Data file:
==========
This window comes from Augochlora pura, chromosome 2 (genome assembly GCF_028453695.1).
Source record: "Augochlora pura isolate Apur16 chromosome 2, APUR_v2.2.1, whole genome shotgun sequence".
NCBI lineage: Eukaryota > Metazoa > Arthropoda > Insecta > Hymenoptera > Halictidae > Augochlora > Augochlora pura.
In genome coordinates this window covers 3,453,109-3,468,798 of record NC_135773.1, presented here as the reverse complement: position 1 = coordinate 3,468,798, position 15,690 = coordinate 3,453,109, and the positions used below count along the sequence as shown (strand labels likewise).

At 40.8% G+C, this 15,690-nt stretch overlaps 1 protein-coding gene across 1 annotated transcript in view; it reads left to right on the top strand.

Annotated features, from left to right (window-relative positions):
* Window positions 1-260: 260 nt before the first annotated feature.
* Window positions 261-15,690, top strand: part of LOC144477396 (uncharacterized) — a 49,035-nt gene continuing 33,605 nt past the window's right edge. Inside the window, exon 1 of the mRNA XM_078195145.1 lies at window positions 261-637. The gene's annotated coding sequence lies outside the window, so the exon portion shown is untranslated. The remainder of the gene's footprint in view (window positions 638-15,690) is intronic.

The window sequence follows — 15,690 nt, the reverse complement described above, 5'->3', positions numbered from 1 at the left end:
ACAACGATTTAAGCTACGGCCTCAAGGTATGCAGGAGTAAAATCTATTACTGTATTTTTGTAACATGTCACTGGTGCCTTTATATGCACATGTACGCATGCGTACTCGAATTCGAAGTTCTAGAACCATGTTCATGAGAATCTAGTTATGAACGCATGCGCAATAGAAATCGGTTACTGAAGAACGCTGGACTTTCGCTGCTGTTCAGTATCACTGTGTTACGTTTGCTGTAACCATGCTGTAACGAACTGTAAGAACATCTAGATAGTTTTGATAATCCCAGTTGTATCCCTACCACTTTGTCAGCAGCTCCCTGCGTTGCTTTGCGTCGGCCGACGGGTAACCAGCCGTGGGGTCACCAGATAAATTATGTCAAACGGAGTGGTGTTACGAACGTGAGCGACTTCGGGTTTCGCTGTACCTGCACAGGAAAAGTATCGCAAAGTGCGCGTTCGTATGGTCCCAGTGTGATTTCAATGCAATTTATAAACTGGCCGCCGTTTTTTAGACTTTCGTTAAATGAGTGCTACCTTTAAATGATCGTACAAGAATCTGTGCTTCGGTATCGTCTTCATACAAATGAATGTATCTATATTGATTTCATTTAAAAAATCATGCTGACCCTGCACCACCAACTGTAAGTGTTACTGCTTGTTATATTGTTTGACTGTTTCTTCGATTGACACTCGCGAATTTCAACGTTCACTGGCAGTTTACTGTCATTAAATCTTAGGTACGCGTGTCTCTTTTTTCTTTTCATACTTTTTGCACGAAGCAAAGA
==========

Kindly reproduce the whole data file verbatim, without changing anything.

This window comes from Augochlora pura, chromosome 2 (genome assembly GCF_028453695.1).
Source record: "Augochlora pura isolate Apur16 chromosome 2, APUR_v2.2.1, whole genome shotgun sequence".
NCBI lineage: Eukaryota > Metazoa > Arthropoda > Insecta > Hymenoptera > Halictidae > Augochlora > Augochlora pura.
In genome coordinates this window covers 3,453,109-3,468,798 of record NC_135773.1, presented here as the reverse complement: position 1 = coordinate 3,468,798, position 15,690 = coordinate 3,453,109, and the positions used below count along the sequence as shown (strand labels likewise).

At 40.8% G+C, this 15,690-nt stretch overlaps 1 protein-coding gene across 1 annotated transcript in view; it reads left to right on the top strand.

Annotated features, from left to right (window-relative positions):
* Window positions 1-260: 260 nt before the first annotated feature.
* Window positions 261-15,690, top strand: part of LOC144477396 (uncharacterized) — a 49,035-nt gene continuing 33,605 nt past the window's right edge. Inside the window, exon 1 of the mRNA XM_078195145.1 lies at window positions 261-637. The gene's annotated coding sequence lies outside the window, so the exon portion shown is untranslated. The remainder of the gene's footprint in view (window positions 638-15,690) is intronic.

The window sequence follows — 15,690 nt, the reverse complement described above, 5'->3', positions numbered from 1 at the left end:
ACAACGATTTAAGCTACGGCCTCAAGGTATGCAGGAGTAAAATCTATTACTGTATTTTTGTAACATGTCACTGGTGCCTTTATATGCACATGTACGCATGCGTACTCGAATTCGAAGTTCTAGAACCATGTTCATGAGAATCTAGTTATGAACGCATGCGCAATAGAAATCGGTTACTGAAGAACGCTGGACTTTCGCTGCTGTTCAGTATCACTGTGTTACGTTTGCTGTAACCATGCTGTAACGAACTGTAAGAACATCTAGATAGTTTTGATAATCCCAGTTGTATCCCTACCACTTTGTCAGCAGCTCCCTGCGTTGCTTTGCGTCGGCCGACGGGTAACCAGCCGTGGGGTCACCAGATAAATTATGTCAAACGGAGTGGTGTTACGAACGTGAGCGACTTCGGGTTTCGCTGTACCTGCACAGGAAAAGTATCGCAAAGTGCGCGTTCGTATGGTCCCAGTGTGATTTCAATGCAATTTATAAACTGGCCGCCGTTTTTTAGACTTTCGTTAAATGAGTGCTACCTTTAAATGATCGTACAAGAATCTGTGCTTCGGTATCGTCTTCATACAAATGAATGTATCTATATTGATTTCATTTAAAAAATCATGCTGACCCTGCACCACCAACTGTAAGTGTTACTGCTTGTTATATTGTTTGACTGTTTCTTCGATTGACACTCGCGAATTTCAACGTTCACTGGCAGTTTACTGTCATTAAATCTTAGGTACGCGTGTCTCTTTTTTCTTTTCATACTTTTTGCACGAAGCAAAGA